That’s “our” reactor, the Prairie Island Nuclear Generating Plant, here in Red Wing, it’s within the city limits (which were expanded to include the plant). I represented Florence Township from 1995, when Xcel, f/k/a NSP, applied to put nuclear waste in Florence Township under the “alternate site mandate,” and that went on, and on, and on, until they finally withdrew their application at the NRC in … what, 1999? 2000? That’s one I thought would never end. But that’s the thing about nuclear, it’s never over.
QUICK — CONTACT THE LEGISLATORS AT THE BOTTOM OF THIS MISSIVE.
There are two bills before the Senate Environment and Energy Committee TOMORROW:
- SF306 is simply worded, deleting the Minn. Stat. 216.243, Subd. 3b prohibition of new construction of a nuclear plant and changes it to “Additional storage of spent nuclear fuel” and over the previous language that states: “Any certificate of need for additional storage of spent nuclear fuel for a facility seeking a license extension shall address the impacts of continued operations over the period for which approval is sought.” It’s authored by Kiffmeyer, coauthored by Dahms and Anderson.
- SF0536 is even worse, authored by Anderson only (see also HF338 sponsored by O’Neill ; Newberger ; Garofalo ; Howe ; Baker ; McDonald ; Nornes). SF0536 lists only Anderson as an author, and, well, “Let’s build a nuclear plant!” Here’s the language:
Authors contact info is linked above, and emails for Senate Energy committee members and the authors are also listed below.
Whether it’s targeted as a replacement for the Fukushima Daiichi style GE plant, or whether it’s to add and operate a second reactor, WHY?
First, there’s no need. There is a glut of electricity, as our friend, Xcel’s Ben Fowkes said, when they could no longer keep up the GROW GROW GROW fiction. Here’s the Seeking Alpha transcript of the XEL Earnings Call, January 31, 2013.
So I think the economies are in decent shape across all our jurisdictions. Doesn’t necessarily mean it translates to high sales growth. And that’s consistent with our forecast. I mean, we’re not anticipating that we’re going to see a tremendous rebound in sales, even as the economies start to improve. I mean, I think, that’s our new normal, frankly.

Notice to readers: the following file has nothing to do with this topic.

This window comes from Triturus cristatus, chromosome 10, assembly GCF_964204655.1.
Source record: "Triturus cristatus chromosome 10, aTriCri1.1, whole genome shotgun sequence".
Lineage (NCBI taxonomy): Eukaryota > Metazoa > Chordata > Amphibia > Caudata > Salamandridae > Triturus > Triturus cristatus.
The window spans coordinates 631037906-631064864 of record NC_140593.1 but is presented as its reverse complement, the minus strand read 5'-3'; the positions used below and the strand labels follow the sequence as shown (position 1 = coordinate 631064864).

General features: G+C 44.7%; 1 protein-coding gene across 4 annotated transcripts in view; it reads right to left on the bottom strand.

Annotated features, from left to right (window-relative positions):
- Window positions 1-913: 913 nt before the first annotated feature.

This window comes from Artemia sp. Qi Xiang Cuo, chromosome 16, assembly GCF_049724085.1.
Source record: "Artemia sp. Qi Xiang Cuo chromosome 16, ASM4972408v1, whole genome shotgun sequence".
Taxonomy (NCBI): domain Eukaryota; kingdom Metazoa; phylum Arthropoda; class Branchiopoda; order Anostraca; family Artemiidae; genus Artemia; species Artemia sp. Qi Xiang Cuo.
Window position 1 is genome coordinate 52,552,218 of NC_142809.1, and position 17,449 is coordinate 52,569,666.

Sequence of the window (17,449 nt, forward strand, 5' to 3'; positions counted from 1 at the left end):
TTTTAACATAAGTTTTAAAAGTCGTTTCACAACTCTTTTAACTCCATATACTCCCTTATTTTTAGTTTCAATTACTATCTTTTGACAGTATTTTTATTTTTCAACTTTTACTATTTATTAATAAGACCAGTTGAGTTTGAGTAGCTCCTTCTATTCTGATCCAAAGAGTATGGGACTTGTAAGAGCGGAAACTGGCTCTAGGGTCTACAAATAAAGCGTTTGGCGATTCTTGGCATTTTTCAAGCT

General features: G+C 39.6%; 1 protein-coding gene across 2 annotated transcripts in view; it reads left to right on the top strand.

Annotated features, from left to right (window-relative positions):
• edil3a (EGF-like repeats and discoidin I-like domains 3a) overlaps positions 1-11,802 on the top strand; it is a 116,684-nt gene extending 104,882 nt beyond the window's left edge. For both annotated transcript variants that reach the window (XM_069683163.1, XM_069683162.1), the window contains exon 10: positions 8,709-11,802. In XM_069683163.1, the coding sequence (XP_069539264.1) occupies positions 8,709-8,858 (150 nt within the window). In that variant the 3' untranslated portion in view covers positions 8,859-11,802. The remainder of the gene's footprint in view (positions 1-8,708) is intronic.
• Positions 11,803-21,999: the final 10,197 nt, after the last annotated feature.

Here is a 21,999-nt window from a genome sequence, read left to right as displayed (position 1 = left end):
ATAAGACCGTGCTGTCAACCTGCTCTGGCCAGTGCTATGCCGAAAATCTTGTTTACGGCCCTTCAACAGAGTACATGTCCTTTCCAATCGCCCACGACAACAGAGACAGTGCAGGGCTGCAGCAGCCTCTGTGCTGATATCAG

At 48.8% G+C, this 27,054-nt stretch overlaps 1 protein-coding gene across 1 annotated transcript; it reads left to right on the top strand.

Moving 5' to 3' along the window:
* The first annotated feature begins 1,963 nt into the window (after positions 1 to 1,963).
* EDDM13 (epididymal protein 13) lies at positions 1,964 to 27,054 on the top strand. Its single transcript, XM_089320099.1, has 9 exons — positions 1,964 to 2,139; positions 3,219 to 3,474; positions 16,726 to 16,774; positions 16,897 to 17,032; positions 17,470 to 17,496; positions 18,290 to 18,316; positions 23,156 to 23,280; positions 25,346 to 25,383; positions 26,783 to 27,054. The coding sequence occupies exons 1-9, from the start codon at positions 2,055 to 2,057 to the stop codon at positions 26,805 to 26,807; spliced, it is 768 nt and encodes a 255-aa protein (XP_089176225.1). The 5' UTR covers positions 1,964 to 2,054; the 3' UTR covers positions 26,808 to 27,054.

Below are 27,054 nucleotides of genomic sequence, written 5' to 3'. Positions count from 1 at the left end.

For last year:
From Xcel’s IRP (Docket 15-21), p. 45 of 102:
We forecast a period of relatively flat growth such that our median base peak will increase only 0.4 percent in each year of the planning period…
That chart is NOT consistent with the 2014 SEC 10K filing, which shows a 2014 peak demand of 8,848 MW (info below is linked, see p. 9 at 10-K link):
That lower number is consistent with the downward trend of the 2014 NERC Long Term Reliability Assessment, now showing growth rates at lowest levels on record (note that it has NEVER been close to the CapX 2020 “forecast” of 2.49% annually):
And here’s the picture for MISO from the 2014 NERC Long Term Reliability Assessment:
2014 NERC Long Term Reliability Assessment, p. 38 (or p. 46 of 115 pdf).
Also from the 2014 SEC 10-K link:
So we don’t “need” it, there’s no talk of a new nuclear plant in their recently filed IRP. So why???
And the “WHY?” may be clearer when taken into context with last week’s hearing at House Energy, where the intent, in part, behind legislation there was to make Minnesota an exporter of energy. Again, WHY? Why make the state an exporter of energy? And if we do what would that do for our rates here? How does that fit with Xcel’s well funded plan to institute its e21 Initiative, and how does that fit with Xcel’s desire to use ratepayer money to find other market options? The House bill would let natural gas plants be built without a Certificate of Need, whether by an IPP or regulated utility, with the key being that they are selling into the MISO grid, and not for Minnesota native load.
But nuclear is SO expensive! First, there’s an immediate example of nuclear construction cost overruns right here in Minnesota, at the Monticello nuclear plant, where they went way beyond what was approved in the Certificate of Need:
So what was that about? Costs more than doubled, increased by a factor of 2.33!!! From the article:
The project to extend the plant’s life and increase power output ballooned from an estimated $320 million in 2008 to $665 million when it was completed last year. However, the final price tag likely will rise to $748 million, including construction-in-progress financial costs.
And let’s look at new construction, the first new nuclear plant in the US in 30 years:
The cost punchline on the Vogtle plant? Southern, Westinghouse and CB&I are already in court over previous cost overruns on the project, which is currently expected to cost $14.5 billion.
Here’s that other project:
The cost punch line here? The NRC is expected to act soon on the Summer license. Summer is projected to cost about $9 billion.
Building new plants? Well, NEI has some info, BUT it’s outdated, nuclear has not caught up, and this is the most current I can find on the site (HERE’S THE WHOLE REPORT):
- There is no need.
- They cost so much that it’s unreasonable to even consider, and is the definition of imprudent!
Why are Reps. Kiffmeyer and Anderson trying to make this a possibility? Is this for real? Is it a diversion from some other issue?
CONTACT INFO FOR LEGISLATORS:
To contact the Senate Energy and Environment Committee, go to COMMITTEE LINK, because many MN Senators have form access, not direct emails. Boo-hiss… Here are the emails listed, but go to link to see the buttons for the Senators with form access only:
email@example.com; firstname.lastname@example.org; email@example.com; firstname.lastname@example.org; email@example.com; firstname.lastname@example.org; email@example.com; firstname.lastname@example.org; email@example.com